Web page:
10 Reasons to Watch Wisconsin’s Premiere Cycling Circuit
The Tour of America's Dairyland bike racing series is back. You won't want to miss it.
The Tour of America’s Dairyland rolls into Milwaukee next week. Now in its 10th year, the 11-day cycling series will stage races in Bay View next Friday and Downer Ave. next Saturday, as well as in nearby Shorewood and Wauwatosa. It’s about more than the cycling, though; each race is a free community event complete with a number of races and other activities.
The series, which bills itself as the “the largest competitive road cycling event in the United States,” features cyclists doing high-speed laps on short courses with a lot of cash up for grabs. The action comes fast, so you’ll want to read our 10 fast facts to know more about what you’re getting yourself into.
1. These are professional racers
The last women’s and men’s race of each day is stocked with professional cyclists who make their living going as fast as possible. While the early races every day come stocked with amateurs of all ages, the two final races come with internationally seasoned riders competing at the highest levels. Meet some of the more prominent riders in our profiles from past tours.
2. Get ready to cheer for the prime laps
Perhaps one of the most unusual things for first-time spectators to grasp are the races within the race. At various points, the announcers will call out a prime (pronounced “preem”). What follows a prime announcement is a large cash prize and riders in the pack sprinting to win that one lap. While the race itself will last up to 90 minutes, the primes can come at any point and include racers going all out to bring home some extra cash.
3. Bring the kids (and their bikes)
The Tour of America’s Dairyland is a family-friendly event, never more so than during the mini-events that take place between the marquee races. The Shorewood Criterium features a kids race at 6:20 p.m. The Otto Wenz Cafe Hollander Downer Classic on Saturday includes a “tween” race at 6:10 p.m. and a kid’s race at 6:25 p.m. The East Tosa Gran Prix on Sunday will have a kids’ race at 6:00 p.m.
4. Make sure to circle the course yourself
The best way to experience the race is to take it all in. Don’t just plant yourself in one spot. Take your time to walk a lap around the approximately one-mile long courses. You’ll find the most action by the finish lines, but the tight curves also bring plenty of drama.
5. Don’t miss the Ben’s Cycle Super Prime Party on Saturday
There’s one event over the finale weekend that you won’t want to miss. During the Otto Wenz Cafe Hollander Downer Classic Ben’s Cycle, a Milwaukee bicycle shop, throws a party on N. Hackett Ave. just south of E. Park Pl. that includes all-you-can-drink New Belgium Brewing beer and all-you-can-eat Italian sausages and a t-shirt. The price of admission is $25. The funds get split evenly between prime laps for the men’s and women’s races. Ben’s hopes to raise over $5,000 for each prime. Learn more.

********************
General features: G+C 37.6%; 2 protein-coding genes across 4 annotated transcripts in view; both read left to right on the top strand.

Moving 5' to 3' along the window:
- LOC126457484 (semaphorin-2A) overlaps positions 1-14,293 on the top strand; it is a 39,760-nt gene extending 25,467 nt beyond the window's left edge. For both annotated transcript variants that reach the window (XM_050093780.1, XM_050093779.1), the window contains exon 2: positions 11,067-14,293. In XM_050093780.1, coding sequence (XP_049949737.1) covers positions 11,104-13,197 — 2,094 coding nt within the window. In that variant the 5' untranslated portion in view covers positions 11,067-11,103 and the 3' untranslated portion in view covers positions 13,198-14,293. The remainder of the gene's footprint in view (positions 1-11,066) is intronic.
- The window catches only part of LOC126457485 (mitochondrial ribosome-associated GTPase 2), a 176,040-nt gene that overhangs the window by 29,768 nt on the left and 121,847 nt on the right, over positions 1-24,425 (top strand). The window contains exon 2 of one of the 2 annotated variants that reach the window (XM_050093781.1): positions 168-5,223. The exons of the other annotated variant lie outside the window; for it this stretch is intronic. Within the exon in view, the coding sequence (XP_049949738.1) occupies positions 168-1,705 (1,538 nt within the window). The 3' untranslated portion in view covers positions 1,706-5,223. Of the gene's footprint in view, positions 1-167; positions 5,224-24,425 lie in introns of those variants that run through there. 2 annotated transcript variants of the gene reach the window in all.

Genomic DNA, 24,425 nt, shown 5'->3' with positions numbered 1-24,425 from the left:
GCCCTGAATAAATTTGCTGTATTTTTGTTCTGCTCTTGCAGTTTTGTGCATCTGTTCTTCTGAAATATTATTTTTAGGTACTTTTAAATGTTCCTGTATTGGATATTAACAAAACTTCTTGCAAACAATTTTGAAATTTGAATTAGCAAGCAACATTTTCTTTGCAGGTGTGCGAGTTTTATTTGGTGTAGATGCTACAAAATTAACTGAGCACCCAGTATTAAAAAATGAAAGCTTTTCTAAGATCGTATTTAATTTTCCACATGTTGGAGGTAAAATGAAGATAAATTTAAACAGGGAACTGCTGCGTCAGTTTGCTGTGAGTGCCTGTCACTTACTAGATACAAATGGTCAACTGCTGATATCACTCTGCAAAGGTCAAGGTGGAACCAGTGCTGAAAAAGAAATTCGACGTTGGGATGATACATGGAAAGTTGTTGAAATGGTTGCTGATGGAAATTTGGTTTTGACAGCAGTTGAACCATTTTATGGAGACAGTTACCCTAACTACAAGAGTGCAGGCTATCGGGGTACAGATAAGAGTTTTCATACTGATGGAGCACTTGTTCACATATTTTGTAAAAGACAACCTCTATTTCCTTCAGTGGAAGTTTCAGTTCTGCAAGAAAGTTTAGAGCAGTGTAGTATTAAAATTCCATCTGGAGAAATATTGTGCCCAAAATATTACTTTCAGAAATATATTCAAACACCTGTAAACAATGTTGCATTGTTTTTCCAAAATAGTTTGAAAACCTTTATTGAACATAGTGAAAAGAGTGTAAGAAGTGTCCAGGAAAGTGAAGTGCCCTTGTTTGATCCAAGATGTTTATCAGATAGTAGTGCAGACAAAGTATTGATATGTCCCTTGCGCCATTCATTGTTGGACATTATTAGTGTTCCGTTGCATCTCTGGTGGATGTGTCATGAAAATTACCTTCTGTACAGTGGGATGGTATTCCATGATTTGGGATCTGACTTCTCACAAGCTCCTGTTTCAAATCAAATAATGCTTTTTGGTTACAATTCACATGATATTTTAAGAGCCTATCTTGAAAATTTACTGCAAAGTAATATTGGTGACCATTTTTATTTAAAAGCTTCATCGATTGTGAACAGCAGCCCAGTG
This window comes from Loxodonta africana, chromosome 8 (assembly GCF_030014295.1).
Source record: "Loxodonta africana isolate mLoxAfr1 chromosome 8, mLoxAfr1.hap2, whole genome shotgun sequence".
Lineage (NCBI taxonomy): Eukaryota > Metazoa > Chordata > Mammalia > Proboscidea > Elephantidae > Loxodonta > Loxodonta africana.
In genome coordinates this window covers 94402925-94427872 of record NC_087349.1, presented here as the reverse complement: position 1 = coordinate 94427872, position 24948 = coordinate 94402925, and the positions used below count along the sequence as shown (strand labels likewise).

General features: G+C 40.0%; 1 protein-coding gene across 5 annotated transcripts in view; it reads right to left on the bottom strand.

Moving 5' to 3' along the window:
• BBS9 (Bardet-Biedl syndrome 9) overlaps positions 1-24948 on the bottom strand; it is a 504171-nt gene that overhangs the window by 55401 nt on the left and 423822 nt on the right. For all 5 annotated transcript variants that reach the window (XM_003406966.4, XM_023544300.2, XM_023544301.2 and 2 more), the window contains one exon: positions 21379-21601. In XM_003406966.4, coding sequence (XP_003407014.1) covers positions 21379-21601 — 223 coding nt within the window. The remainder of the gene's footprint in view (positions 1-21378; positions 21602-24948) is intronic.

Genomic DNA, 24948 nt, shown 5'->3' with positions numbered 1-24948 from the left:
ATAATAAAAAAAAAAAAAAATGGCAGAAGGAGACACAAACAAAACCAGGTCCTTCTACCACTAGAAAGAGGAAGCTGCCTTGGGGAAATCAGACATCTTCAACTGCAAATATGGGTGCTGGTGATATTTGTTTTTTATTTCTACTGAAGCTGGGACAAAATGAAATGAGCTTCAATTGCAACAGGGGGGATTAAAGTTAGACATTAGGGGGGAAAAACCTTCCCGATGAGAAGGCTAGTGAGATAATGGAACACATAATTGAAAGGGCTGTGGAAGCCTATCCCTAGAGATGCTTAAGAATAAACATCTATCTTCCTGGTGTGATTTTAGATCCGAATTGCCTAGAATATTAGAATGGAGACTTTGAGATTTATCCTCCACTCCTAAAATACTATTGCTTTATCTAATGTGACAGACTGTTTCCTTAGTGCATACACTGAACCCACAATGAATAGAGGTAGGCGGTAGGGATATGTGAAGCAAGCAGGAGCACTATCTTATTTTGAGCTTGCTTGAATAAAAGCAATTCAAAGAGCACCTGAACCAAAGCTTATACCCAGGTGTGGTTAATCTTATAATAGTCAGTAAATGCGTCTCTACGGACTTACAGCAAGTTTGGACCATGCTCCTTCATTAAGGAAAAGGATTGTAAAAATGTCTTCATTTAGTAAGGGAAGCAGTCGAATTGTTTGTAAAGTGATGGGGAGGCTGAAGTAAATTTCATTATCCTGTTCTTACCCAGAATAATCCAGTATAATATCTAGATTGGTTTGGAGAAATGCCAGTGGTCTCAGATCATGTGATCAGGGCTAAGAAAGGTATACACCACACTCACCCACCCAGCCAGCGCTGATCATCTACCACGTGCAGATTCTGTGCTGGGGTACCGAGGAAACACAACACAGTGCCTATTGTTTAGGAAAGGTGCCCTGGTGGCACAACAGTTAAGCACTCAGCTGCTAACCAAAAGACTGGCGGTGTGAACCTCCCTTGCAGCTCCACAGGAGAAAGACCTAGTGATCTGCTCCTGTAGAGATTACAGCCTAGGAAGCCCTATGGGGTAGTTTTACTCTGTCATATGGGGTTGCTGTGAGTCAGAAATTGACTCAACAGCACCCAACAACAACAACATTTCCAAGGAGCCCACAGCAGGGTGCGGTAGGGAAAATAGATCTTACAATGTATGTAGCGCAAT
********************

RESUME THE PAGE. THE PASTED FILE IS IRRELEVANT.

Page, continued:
6. Cyclists hit over 35 miles per hour
The last race of the day, the Men’s Pro Race, will showcase riders routinely hitting 35 miles-per-hour. They’re burning. If you stand in the right spot at the course you’ll be only a couple feet from the racers and will feel quite the breeze as they fly by. “We like to call it NASCAR on two wheels,” jokes series executive director Bill Koch.
If you’re still not impressed, get your bike out and try to do this, much less for 11 days in a row. I probably couldn’t even maintain it going downhill.
7. Look for the special jerseys
You’ll notice that riders are divided up into teams. And while each team is easily identifiable by their matching uniforms and helmets, there will be a couple specially dressed racers on the course. The leader of men’s professional series will be sporting a yellow jersey as they compete, while the women’s professional series leader will be sporting a pink jersey. A number of other jerseys are also available for leaders in different series and daily winners.
8. Kegs, fixies and fat bikes, oh my
There are a number of unique races each day. The East Tosa Gran Prix includes a kids race. The Otto Wenz Cafe Hollander Downer Classic includes a race where people on tricycles pull empty kegs strapped behind them. The Cafe Centraal Bay View Classic includes a fat bike race, the 50-minute Hugh Jass Fat Bike Criterium.
Most notably, this year’s Giro D’ Grafton race day will include the criterium national championship for Para-cycling.
The Bay View, Shorewood and Downer races also feature fixed gear races. Besides looking different with riders having to pedal non-stop, the fixed gear races even sound different. There is no shifting on a fixed gear, so you don’t hear the mashing of gears that is a staple of the other races.
9. These riders become part of your community
People all across the region play host to the cyclists. While many of them are local, especially at the amateur levels, racers are coming from over 40 states and 15 countries. Generous families welcome the cyclists into their homes for the event.
10. Each race is different
The Port Washington course features a large hill, which rewards charging hill climbers and makes for thrilling downhill chases. The Bay View features a late night men’s race under lights. The Downer Classic draws large crowds and charged up cyclists aiming for the many high-value primes. And the final race, the East Tosa Gran Prix, is a family-friendly event that features cyclists giving it their all to finish at the top.
- Giro D’ Grafton – June 23rd
- Waukesha Carl Zach Cycling Classic – June 24th
- Downtown West Bend Concourse – June 25th
- Janesville Town Square Gran Prix – June 26th
- Port Washington Race the Harbor – June 27th
- Shorewood Criterium Cycling Classic – June 28th
- Cafe Centraal Bay View Classic – June 29th
- Otto Wenz Cafe Hollander Downer Classic – June 30th
- East Tosa Gran Prix – July 1st